What the Mary Poppins Author Really Thought of the Original Movie

The film adaptation of Mary Poppins, and the new Mary Poppins Returns, honor her characters but create worlds of their own. So, just what did author P.L. Travers think of the beloved original?

Mary Poppins - 1964Disney/Kobal/REX/Shutterstock

If you ever tried to say “supercalifragilisticexpialidocious” or tried a spoon full of sugar to help the medicine go down, chances are, your childhood was inspired by the beloved fictional nanny. However, not everyone loved the exuberant Disney movie musical. Although the 1964 film starring Julie Andrews and Dick Van Dyke was critically acclaimed and a box office smash, the book’s author P. L. Travers (Pamela Lyndon Travers) wasn’t a fan of the flick. Don’t miss these 15 impressive words you can learn from Disney songs.

Travers didn’t try to be diplomatic in her dislike of Disney’s Mary Poppins movie. She did not like the movie’s animated sequences or its glamorization of the title character, stating that it loses the point because Disney turned her into a very pretty girl, according to the Telegraph. In fact, she was so upset, Travers wept through the entire premiere screening. Variety reported that, in responding to questions about the film not long after its release, she said, “I would have preferred that ‘Mary Poppins’ should be filmed by the British because, well, never mind, let’s not go into that.”

The struggle between Travers and Walt Disney was so dramatic that it was chronicled in 2013’s Saving Mr. Banks. However, since that was a Disney movie, as well, some have criticized it for being biased and unfairly portraying the author’s side of things. Smithsonian Magazine revealed that Travers did notoriously object to the Mary Poppins movie being a musical, and she must have bristled as her suggestions as a consultant on the original movie were largely ignored.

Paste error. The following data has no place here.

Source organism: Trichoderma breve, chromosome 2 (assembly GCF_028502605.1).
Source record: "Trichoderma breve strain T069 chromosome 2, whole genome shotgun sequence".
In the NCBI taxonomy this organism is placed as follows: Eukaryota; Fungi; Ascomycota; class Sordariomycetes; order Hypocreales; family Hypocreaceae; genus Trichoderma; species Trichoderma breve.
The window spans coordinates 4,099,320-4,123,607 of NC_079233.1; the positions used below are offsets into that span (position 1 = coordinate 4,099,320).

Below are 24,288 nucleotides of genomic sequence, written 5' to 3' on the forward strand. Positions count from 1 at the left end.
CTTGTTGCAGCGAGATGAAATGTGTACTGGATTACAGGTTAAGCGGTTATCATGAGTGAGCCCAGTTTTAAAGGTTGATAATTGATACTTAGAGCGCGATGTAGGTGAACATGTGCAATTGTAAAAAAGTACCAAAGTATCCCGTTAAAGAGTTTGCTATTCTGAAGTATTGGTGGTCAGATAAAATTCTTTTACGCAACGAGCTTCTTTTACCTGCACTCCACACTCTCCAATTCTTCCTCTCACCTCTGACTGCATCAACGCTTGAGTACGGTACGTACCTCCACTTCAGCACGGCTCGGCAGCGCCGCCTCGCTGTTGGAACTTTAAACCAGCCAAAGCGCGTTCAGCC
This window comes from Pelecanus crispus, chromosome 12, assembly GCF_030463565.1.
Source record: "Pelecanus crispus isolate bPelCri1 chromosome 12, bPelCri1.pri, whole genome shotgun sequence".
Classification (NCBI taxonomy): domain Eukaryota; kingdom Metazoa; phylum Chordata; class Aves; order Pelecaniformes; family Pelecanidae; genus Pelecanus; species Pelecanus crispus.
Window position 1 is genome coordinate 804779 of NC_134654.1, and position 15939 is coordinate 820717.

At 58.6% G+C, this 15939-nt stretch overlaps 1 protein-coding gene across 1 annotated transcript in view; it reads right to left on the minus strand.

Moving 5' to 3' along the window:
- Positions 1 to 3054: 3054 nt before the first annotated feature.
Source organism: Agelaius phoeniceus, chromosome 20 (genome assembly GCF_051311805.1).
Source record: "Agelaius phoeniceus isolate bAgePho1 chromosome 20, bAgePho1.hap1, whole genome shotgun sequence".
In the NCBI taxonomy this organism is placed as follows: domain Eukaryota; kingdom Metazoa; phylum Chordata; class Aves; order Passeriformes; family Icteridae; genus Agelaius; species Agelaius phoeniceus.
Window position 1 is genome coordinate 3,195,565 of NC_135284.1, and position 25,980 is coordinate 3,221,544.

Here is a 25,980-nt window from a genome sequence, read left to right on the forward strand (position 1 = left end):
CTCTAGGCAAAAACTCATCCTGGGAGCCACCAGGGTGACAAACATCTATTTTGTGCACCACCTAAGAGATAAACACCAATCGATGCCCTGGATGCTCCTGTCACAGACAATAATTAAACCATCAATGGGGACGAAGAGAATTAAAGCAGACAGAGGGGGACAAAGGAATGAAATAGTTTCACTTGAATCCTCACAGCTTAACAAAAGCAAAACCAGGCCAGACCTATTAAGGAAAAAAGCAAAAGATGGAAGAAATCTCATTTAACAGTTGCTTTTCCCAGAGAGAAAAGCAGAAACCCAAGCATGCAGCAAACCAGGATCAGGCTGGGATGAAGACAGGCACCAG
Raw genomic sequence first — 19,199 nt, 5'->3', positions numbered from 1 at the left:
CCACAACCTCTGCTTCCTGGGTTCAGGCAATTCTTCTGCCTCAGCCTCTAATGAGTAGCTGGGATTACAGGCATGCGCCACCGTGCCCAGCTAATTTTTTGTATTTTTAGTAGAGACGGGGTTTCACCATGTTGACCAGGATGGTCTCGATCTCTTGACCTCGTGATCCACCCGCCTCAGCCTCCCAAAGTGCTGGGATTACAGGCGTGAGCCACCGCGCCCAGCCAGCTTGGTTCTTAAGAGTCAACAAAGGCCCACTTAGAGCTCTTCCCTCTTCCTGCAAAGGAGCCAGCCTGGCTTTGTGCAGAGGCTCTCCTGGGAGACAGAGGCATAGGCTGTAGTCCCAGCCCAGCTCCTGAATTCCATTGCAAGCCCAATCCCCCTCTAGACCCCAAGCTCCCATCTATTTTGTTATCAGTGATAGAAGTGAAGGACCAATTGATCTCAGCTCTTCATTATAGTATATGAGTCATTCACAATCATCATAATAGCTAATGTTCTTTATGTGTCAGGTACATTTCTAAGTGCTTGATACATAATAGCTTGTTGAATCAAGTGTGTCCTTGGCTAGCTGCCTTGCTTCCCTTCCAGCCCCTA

With Mary Poppins Returns, the 2018 sequel film, in theaters, speculation about what Travers, who died in 1996, would have thought of this adaptation is mixed. Newsweek muses that Travers may have liked this film because the screenwriter, David Magee, was truer to the complex nature of the Mary Poppins character. Magee explained that he was a fan of the original books and its version of Mary, who is “a little more of a taskmaster, a little more willing to deny [that magic] was happening.” On the other hand, given the fact that star Emily Blunt is also very pretty and Travers disliked every adaptation of her work that was made when she was living, it’s impossible to know for sure.

Travers was certainly not opposed to sequels, though. She wrote seven sequels to her original Mary Poppins novel, publishing the last, Mary Poppins and the House Next Door, in 1988 when she was nearly 90. And, as Mary Poppins Returns finds its way into the hearts of audiences and captures Oscar buzz along with four Golden Globe nominations, even more viewers are sure to fall in love with the magical world that P.L. Travers created. That is a strong tribute to the power of the author’s words and characters that will continue to have a life of their own no matter how many film adaptations are made. Next, check out the children’s books every adult should re-read.

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Robin Raven
Robin Raven is a travel writer and journalist who often focuses on vegan and animal rights topics. Her work has appeared in Grok Nation, The Huffington Post, Hello Giggles, USAToday.com, and dozens of other publications.